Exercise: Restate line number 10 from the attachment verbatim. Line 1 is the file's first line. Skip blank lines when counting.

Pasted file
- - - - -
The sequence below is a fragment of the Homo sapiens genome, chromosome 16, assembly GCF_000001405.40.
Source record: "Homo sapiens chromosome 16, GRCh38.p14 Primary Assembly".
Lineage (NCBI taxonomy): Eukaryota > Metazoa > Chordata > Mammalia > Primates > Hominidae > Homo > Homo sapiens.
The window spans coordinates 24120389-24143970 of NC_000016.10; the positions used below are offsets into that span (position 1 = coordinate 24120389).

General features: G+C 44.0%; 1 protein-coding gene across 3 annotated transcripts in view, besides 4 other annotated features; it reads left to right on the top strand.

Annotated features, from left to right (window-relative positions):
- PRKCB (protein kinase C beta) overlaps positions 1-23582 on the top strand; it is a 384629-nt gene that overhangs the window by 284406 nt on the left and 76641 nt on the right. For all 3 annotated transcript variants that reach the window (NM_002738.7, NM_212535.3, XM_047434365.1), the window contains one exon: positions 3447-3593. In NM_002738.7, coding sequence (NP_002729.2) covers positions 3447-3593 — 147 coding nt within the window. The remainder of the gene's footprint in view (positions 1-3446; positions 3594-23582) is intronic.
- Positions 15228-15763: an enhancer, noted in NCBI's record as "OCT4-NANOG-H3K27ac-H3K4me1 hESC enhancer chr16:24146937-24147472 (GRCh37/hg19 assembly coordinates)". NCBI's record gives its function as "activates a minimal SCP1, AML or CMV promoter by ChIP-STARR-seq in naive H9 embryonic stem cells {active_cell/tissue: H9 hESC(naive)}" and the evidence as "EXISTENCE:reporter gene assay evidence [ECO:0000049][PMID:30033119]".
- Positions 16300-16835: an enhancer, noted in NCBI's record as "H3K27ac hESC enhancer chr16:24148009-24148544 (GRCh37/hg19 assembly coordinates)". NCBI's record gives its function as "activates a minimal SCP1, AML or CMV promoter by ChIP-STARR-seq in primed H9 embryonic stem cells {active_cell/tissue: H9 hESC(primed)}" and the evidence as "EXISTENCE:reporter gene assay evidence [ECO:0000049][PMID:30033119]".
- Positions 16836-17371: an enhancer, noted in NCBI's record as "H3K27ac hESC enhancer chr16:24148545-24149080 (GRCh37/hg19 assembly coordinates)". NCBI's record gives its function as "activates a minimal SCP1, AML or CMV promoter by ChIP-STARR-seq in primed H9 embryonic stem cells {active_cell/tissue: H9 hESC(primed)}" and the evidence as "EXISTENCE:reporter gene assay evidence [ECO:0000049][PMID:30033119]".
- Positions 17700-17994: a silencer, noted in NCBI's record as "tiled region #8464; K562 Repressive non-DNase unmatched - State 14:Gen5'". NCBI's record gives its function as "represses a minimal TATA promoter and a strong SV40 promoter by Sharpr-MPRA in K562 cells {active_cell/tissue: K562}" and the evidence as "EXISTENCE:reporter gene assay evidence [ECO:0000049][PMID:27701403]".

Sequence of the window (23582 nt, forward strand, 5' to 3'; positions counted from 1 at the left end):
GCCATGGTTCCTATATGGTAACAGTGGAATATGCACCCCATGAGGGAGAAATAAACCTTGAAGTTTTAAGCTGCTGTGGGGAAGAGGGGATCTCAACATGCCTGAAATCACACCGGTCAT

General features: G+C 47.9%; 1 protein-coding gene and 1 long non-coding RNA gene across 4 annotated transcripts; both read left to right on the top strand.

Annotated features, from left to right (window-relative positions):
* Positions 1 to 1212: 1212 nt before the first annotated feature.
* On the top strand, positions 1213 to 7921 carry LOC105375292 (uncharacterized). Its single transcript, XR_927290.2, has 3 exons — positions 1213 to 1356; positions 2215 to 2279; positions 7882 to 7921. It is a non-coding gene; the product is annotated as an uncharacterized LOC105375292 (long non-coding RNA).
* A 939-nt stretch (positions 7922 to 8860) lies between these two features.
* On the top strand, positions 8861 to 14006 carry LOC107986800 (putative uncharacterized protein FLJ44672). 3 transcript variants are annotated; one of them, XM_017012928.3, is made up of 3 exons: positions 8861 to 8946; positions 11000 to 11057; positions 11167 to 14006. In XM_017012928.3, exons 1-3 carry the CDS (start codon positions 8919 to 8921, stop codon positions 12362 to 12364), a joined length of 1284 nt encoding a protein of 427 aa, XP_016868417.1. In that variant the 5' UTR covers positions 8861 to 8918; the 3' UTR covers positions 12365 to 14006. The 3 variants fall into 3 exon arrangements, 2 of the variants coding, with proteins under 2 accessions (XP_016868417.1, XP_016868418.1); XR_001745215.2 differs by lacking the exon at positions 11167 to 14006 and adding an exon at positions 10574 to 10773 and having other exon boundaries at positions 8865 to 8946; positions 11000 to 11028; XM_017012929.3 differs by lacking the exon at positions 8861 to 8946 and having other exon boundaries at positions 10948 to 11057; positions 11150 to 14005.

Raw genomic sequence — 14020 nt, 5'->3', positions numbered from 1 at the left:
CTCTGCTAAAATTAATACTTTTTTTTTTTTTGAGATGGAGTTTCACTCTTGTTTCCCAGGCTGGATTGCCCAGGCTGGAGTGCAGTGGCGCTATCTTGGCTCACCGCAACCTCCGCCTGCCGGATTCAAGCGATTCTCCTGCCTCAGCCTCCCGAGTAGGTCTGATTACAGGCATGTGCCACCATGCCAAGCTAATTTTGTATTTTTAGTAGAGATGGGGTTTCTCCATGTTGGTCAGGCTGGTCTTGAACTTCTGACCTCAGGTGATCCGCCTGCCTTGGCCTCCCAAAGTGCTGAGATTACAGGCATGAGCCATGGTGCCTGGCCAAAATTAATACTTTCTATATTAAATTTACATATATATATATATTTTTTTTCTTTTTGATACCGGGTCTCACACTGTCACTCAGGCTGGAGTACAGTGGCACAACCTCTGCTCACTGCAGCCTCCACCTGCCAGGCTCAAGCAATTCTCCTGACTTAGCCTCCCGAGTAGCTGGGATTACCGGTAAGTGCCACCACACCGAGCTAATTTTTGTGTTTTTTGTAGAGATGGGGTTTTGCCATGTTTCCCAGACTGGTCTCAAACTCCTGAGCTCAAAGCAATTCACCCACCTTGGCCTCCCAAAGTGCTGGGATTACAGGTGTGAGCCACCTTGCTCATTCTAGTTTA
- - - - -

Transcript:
- Positions 16836-17371: an enhancer, noted in NCBI's record as "H3K27ac hESC enhancer chr16:24148545-24149080 (GRCh37/hg19 assembly coordinates)". NCBI's record gives its function as "activates a minimal SCP1, AML or CMV promoter by ChIP-STARR-seq in primed H9 embryonic stem cells {active_cell/tissue: H9 hESC(primed)}" and the evidence as "EXISTENCE:reporter gene assay evidence [ECO:0000049][PMID:30033119]".